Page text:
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Photo of UK High Court aligns with EPO approach on amendments from different embodiments

UK High Court aligns with EPO approach on amendments from different embodiments

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His Honour Judge Hacon handed down a UK High Court decision on 25 October that you could have been fooled into thinking had been decided by the EPO.  Typically, the UK courts are more lenient on added-subject matter than the EPO.  However, in the Philip Morris v. British American Tobacco (PMI v. BAT) decision, the judge found that amendments arising from different embodiments disclosed in the description were not allowable.

In more detail

The case involves EP3367830 and amendments proposed by the proprietor (BAT) during court proceedings.  EP’830 relates to so-called “heat not burn” products, in which tobacco is heated to release an aerosol including nicotine (amongst other chemicals) rather than burning the tobacco and producing smoke.  Thus, the user avoids the damage of smoke inhalation.

EP’830 as granted includes claims to a method, a product and to a system.  Importantly, they are drafted to cover a complete apparatus that is suitable to heat a smokable material and includes a heater.  The description describes this apparatus in detail and also discloses a different embodiment in which the heater could be incorporated in a consumable cartridge (i.e. the smokeable material including the heater that is then inserted into the apparatus for use).  This second embodiment was not claimed.

The proprietor sought, amongst other amendments, to specify that “A system, comprising…Apparatus (100) for heating smokable material comprising tobacco to volatilise at least one component of the smokable material, and…a heater (115)… wherein the heater extends to opposite longitudinal ends of the mass of smokable material…”.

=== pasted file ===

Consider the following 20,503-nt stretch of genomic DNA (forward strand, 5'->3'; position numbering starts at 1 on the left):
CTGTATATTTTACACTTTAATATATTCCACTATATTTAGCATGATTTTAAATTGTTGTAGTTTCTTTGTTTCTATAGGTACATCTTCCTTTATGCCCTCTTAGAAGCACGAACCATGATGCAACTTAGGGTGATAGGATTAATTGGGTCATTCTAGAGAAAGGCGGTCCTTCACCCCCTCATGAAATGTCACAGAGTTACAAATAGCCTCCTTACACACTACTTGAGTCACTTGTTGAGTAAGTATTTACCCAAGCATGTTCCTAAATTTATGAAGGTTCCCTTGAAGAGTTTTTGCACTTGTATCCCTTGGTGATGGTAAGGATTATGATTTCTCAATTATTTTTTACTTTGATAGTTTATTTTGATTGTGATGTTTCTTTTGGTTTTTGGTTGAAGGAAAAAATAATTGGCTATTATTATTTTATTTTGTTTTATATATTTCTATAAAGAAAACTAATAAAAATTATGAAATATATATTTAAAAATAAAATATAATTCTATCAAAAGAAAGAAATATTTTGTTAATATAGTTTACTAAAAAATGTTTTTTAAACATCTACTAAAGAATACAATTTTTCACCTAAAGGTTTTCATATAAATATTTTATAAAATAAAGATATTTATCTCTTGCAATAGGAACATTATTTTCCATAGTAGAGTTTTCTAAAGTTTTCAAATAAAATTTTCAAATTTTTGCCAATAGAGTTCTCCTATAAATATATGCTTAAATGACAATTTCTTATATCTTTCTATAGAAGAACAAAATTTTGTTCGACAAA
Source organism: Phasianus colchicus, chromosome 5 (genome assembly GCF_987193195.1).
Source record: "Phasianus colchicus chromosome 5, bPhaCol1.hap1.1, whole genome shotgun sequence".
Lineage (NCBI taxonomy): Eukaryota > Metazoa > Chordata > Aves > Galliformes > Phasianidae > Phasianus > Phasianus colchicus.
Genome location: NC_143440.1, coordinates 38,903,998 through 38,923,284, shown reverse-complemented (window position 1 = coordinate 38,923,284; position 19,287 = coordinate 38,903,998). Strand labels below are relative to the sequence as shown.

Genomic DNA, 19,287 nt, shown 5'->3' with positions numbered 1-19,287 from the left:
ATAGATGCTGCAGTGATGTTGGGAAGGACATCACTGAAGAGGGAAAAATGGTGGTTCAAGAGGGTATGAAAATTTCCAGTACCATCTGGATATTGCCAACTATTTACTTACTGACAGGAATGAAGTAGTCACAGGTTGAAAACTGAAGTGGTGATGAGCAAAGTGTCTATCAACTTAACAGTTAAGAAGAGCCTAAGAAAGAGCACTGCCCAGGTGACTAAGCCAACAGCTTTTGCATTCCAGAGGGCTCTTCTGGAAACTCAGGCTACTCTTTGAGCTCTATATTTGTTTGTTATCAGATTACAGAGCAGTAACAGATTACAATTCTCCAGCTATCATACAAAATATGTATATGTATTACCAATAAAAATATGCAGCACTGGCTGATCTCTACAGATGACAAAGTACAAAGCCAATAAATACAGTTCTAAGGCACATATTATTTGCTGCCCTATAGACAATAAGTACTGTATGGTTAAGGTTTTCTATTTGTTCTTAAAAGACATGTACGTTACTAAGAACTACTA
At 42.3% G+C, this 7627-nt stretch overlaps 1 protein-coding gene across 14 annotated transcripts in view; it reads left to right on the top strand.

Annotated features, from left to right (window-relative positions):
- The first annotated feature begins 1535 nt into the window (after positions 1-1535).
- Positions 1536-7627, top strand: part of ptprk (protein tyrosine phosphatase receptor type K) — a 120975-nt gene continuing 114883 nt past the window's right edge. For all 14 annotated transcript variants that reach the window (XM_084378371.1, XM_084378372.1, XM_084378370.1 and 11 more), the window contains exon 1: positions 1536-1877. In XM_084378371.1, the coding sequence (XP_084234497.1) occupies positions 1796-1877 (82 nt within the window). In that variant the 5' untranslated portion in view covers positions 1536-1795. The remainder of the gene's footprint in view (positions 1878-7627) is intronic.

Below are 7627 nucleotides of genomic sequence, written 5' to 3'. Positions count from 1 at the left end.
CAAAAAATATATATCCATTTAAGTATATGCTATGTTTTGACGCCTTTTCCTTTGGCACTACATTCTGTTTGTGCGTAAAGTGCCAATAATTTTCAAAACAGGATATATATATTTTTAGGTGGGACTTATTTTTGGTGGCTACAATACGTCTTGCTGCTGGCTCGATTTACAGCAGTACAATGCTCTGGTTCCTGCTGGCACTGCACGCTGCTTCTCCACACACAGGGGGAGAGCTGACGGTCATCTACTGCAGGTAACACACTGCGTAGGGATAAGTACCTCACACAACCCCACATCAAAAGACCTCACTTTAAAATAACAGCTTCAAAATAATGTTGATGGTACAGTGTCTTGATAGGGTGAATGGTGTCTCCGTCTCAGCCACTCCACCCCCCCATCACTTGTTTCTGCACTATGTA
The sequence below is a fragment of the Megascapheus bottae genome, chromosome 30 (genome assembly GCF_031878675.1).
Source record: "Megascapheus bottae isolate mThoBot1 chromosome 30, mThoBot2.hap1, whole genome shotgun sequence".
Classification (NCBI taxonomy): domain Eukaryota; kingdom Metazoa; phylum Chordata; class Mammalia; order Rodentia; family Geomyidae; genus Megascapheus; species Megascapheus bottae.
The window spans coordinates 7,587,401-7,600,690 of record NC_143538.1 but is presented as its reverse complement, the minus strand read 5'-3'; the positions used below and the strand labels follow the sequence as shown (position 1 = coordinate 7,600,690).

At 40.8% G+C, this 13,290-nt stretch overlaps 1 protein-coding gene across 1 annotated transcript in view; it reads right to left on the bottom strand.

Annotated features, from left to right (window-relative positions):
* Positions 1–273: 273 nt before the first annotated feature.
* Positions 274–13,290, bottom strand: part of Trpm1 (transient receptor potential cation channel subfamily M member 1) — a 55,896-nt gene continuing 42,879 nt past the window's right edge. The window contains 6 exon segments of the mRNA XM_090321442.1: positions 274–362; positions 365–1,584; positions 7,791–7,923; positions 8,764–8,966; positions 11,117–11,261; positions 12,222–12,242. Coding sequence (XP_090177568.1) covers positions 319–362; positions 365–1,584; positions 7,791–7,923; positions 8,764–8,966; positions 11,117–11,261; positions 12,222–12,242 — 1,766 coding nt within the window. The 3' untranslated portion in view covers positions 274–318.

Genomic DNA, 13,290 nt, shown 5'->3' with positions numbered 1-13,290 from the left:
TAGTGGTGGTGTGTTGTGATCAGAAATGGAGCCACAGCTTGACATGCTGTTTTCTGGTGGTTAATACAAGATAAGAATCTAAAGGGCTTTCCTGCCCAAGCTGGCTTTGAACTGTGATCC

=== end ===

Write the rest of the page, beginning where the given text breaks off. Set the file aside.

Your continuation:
In other words, the apparatus with a heater now specifically outlines that the heater extends to the end of the smokeable material.  While the heater extending in this manner was disclosed explicitly in the application, it was only disclosed in the context of the heater being incorporated into the consumable cartridge with the smokeable material.  The description only ever mentions the heater having this form when part of the smokeable material (i.e. the consumable) – there is no disclosure of this feature in the wider context of the apparatus with a heater.

It was argued by the proprietor that the “application teaches that it is beneficial for the heater to extend to opposite longitudinal ends of the mass of smokable material because that can help provide more uniform heating of the smokable material”.  In other words, the skilled person would understand that the benefit of the extending heater applies whether it was in the consumable cartridge or the apparatus.  PMI argued that while the skilled person would have understood the advantage in the context of the consumable cartridge embodiment, it was not disclosed in relation to the apparatus embodiment.

The judge agreed with PMI and found that the amendment was “not clearly and unambiguously disclosed in the application either explicitly or implicitly” and, as such, was not allowable in the proposed amended claims.

Final comments

This stance may have wider implications than just the UK court alignment with the EPO.  Differing drafting styles can often cause issues in prosecution in different jurisdictions.  Optional additional features are often preferable before the EPO, due to its incredibly strict application of added-subject matter rules.  However, US style drafting often resists indicating preferable features of inventions to avoid unhelpful claim construction in the US.  Thus, there are good reasons to draft in a certain way for different jurisdictions – a successful multi-jurisdiction patent strategy requires a careful approach to patent drafting with an appreciation of how wording could be interpreted differently in different territories.

The full decision can be found here.

Dr Emma Palmer